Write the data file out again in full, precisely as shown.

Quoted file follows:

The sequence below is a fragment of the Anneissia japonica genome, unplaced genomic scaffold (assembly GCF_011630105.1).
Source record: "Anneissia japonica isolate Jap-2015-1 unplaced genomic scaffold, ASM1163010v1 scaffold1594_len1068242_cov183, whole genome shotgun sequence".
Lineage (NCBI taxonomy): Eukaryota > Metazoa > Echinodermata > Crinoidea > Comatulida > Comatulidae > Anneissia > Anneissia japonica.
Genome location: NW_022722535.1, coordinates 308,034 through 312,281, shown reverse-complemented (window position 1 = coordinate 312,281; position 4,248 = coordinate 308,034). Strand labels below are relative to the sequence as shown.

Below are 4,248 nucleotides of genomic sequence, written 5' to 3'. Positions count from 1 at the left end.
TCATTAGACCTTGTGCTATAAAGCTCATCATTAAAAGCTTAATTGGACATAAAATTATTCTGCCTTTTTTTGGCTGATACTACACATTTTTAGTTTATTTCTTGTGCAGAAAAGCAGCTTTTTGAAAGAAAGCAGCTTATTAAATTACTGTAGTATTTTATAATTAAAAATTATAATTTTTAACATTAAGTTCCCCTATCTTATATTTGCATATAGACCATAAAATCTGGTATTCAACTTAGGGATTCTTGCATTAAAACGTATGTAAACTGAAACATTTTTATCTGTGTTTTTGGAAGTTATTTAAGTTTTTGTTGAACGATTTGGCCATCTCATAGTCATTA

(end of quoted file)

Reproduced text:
The sequence below is a fragment of the Anneissia japonica genome, unplaced genomic scaffold (assembly GCF_011630105.1).
Source record: "Anneissia japonica isolate Jap-2015-1 unplaced genomic scaffold, ASM1163010v1 scaffold1594_len1068242_cov183, whole genome shotgun sequence".
Lineage (NCBI taxonomy): Eukaryota > Metazoa > Echinodermata > Crinoidea > Comatulida > Comatulidae > Anneissia > Anneissia japonica.
Genome location: NW_022722535.1, coordinates 308,034 through 312,281, shown reverse-complemented (window position 1 = coordinate 312,281; position 4,248 = coordinate 308,034). Strand labels below are relative to the sequence as shown.

Below are 4,248 nucleotides of genomic sequence, written 5' to 3'. Positions count from 1 at the left end.
TCATTAGACCTTGTGCTATAAAGCTCATCATTAAAAGCTTAATTGGACATAAAATTATTCTGCCTTTTTTTGGCTGATACTACACATTTTTAGTTTATTTCTTGTGCAGAAAAGCAGCTTTTTGAAAGAAAGCAGCTTATTAAATTACTGTAGTATTTTATAATTAAAAATTATAATTTTTAACATTAAGTTCCCCTATCTTATATTTGCATATAGACCATAAAATCTGGTATTCAACTTAGGGATTCTTGCATTAAAACGTATGTAAACTGAAACATTTTTATCTGTGTTTTTGGAAGTTATTTAAGTTTTTGTTGAACGATTTGGCCATCTCATAGTCATTA